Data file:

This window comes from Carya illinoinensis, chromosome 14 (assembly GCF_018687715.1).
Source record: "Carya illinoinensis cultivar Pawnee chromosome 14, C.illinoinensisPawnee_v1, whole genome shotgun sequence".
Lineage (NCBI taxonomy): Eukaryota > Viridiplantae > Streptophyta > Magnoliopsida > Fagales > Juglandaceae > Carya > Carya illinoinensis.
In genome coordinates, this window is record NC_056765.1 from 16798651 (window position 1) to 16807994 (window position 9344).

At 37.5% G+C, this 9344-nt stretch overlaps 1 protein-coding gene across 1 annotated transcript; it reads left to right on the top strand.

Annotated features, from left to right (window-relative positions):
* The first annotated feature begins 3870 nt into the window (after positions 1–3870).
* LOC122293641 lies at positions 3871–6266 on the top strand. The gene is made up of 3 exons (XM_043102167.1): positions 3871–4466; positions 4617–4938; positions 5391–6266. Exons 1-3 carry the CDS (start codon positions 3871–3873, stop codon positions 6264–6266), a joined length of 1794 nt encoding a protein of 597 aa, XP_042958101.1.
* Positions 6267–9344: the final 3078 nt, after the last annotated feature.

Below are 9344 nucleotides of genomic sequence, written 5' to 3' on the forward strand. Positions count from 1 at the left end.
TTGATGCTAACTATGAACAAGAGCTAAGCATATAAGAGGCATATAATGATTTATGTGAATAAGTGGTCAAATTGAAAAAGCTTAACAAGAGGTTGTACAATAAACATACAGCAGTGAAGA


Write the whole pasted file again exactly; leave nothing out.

This window comes from Carya illinoinensis, chromosome 14 (assembly GCF_018687715.1).
Source record: "Carya illinoinensis cultivar Pawnee chromosome 14, C.illinoinensisPawnee_v1, whole genome shotgun sequence".
Lineage (NCBI taxonomy): Eukaryota > Viridiplantae > Streptophyta > Magnoliopsida > Fagales > Juglandaceae > Carya > Carya illinoinensis.
In genome coordinates, this window is record NC_056765.1 from 16798651 (window position 1) to 16807994 (window position 9344).

At 37.5% G+C, this 9344-nt stretch overlaps 1 protein-coding gene across 1 annotated transcript; it reads left to right on the top strand.

Annotated features, from left to right (window-relative positions):
* The first annotated feature begins 3870 nt into the window (after positions 1–3870).
* LOC122293641 lies at positions 3871–6266 on the top strand. The gene is made up of 3 exons (XM_043102167.1): positions 3871–4466; positions 4617–4938; positions 5391–6266. Exons 1-3 carry the CDS (start codon positions 3871–3873, stop codon positions 6264–6266), a joined length of 1794 nt encoding a protein of 597 aa, XP_042958101.1.
* Positions 6267–9344: the final 3078 nt, after the last annotated feature.

Below are 9344 nucleotides of genomic sequence, written 5' to 3' on the forward strand. Positions count from 1 at the left end.
TTGATGCTAACTATGAACAAGAGCTAAGCATATAAGAGGCATATAATGATTTATGTGAATAAGTGGTCAAATTGAAAAAGCTTAACAAGAGGTTGTACAATAAACATACAGCAGTGAAGA